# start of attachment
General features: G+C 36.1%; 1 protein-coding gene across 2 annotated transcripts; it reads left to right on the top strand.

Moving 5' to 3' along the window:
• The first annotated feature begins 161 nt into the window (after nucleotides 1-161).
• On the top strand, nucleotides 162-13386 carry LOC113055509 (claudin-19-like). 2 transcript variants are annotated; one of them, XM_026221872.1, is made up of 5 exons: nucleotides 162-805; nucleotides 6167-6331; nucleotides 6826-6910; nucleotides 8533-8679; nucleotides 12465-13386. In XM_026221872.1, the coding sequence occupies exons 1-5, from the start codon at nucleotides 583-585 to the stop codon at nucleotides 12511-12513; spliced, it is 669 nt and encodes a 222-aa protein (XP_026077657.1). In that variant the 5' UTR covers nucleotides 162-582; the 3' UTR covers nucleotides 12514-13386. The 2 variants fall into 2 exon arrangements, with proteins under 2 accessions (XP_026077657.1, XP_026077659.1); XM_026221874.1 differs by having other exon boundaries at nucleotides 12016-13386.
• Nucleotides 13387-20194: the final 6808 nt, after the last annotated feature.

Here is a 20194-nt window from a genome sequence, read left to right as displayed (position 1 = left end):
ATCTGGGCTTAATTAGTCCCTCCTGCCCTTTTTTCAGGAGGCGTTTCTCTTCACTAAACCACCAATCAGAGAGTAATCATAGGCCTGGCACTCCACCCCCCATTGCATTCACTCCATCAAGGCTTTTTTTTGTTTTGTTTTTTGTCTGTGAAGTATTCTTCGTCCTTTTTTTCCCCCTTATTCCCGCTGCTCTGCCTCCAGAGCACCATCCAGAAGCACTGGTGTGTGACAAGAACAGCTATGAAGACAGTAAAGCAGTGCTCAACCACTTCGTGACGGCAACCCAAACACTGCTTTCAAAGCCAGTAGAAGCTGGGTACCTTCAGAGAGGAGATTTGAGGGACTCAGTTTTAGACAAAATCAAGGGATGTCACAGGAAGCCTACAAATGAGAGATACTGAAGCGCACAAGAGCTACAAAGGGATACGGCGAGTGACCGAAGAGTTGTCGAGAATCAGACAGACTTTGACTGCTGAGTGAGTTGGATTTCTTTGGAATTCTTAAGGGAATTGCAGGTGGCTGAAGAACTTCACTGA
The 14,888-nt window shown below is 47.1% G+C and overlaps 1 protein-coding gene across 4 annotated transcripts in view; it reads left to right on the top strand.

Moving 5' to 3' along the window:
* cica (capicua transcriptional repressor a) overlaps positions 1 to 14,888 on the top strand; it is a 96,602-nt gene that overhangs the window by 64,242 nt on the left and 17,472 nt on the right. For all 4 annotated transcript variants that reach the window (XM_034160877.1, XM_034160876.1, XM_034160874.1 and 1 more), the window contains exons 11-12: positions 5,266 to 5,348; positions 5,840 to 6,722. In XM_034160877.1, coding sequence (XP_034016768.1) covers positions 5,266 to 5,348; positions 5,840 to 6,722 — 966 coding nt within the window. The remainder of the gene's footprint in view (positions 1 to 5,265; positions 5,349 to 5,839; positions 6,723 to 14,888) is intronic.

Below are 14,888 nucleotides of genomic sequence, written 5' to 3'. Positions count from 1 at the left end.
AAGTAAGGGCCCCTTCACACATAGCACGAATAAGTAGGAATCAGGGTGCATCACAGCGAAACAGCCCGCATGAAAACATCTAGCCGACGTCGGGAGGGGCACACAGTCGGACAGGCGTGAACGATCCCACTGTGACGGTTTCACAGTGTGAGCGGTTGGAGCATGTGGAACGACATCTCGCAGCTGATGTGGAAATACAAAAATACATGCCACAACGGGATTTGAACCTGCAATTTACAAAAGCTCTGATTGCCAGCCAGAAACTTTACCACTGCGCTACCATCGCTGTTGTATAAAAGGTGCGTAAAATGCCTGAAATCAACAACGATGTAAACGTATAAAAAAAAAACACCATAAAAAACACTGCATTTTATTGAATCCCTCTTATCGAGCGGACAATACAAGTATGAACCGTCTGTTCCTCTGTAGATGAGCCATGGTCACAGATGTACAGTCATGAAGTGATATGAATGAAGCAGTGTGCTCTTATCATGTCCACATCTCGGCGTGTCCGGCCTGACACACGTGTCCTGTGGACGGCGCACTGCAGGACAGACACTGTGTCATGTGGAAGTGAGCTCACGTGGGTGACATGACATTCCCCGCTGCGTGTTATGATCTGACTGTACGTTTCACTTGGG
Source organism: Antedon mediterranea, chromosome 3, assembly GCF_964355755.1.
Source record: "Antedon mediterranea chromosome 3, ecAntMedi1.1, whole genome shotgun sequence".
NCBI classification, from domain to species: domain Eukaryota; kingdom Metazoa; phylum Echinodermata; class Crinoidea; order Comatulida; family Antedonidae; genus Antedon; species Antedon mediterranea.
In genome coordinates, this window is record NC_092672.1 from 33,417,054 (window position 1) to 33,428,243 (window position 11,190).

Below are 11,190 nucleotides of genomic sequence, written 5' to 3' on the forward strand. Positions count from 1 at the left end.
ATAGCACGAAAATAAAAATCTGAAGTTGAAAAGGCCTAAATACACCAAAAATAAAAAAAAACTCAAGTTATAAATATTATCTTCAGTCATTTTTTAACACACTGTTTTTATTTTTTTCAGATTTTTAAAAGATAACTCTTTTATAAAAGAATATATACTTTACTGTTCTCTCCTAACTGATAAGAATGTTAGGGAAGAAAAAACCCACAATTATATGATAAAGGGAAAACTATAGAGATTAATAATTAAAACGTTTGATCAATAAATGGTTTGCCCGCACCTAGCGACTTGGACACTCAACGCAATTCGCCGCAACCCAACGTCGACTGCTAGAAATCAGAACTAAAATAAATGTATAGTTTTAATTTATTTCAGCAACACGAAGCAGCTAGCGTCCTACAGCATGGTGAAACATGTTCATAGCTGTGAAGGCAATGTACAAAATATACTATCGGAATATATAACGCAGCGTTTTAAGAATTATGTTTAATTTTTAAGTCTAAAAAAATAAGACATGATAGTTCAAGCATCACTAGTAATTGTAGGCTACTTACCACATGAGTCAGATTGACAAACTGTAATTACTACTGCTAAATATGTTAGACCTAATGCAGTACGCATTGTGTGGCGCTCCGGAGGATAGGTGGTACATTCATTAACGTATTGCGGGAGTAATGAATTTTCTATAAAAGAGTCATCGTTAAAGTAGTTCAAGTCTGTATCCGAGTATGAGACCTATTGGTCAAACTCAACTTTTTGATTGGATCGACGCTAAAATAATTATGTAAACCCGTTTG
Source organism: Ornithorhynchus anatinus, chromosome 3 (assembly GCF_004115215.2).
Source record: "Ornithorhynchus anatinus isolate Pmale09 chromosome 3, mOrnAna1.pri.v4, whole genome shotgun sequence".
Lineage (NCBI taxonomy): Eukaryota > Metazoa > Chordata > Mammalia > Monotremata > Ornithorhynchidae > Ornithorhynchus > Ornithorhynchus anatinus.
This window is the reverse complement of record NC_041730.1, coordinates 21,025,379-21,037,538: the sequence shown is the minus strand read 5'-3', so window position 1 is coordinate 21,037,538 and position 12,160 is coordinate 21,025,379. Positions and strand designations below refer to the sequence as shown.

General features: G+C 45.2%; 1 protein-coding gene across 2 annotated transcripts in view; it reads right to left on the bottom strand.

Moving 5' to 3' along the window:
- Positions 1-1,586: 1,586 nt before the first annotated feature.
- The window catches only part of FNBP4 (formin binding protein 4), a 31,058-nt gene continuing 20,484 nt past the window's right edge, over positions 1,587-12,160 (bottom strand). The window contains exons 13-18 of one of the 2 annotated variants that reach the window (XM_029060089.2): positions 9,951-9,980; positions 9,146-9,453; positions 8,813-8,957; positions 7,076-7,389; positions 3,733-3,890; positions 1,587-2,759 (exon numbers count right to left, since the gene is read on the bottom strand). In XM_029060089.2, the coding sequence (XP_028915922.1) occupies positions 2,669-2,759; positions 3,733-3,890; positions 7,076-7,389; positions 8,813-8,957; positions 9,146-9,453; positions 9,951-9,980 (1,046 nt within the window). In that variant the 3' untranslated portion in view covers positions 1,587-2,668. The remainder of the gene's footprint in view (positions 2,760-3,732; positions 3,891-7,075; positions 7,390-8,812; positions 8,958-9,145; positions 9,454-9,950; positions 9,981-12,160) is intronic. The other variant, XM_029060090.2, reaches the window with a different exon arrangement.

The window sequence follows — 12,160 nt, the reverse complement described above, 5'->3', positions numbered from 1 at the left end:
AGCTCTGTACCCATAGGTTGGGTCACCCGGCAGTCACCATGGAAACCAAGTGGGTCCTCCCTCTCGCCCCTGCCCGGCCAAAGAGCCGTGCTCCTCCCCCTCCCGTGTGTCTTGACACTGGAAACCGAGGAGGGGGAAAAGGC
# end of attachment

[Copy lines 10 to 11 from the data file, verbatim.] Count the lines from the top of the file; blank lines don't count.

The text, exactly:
* cica (capicua transcriptional repressor a) overlaps positions 1 to 14,888 on the top strand; it is a 96,602-nt gene that overhangs the window by 64,242 nt on the left and 17,472 nt on the right. For all 4 annotated transcript variants that reach the window (XM_034160877.1, XM_034160876.1, XM_034160874.1 and 1 more), the window contains exons 11-12: positions 5,266 to 5,348; positions 5,840 to 6,722. In XM_034160877.1, coding sequence (XP_034016768.1) covers positions 5,266 to 5,348; positions 5,840 to 6,722 — 966 coding nt within the window. The remainder of the gene's footprint in view (positions 1 to 5,265; positions 5,349 to 5,839; positions 6,723 to 14,888) is intronic.

Below are 14,888 nucleotides of genomic sequence, written 5' to 3'. Positions count from 1 at the left end.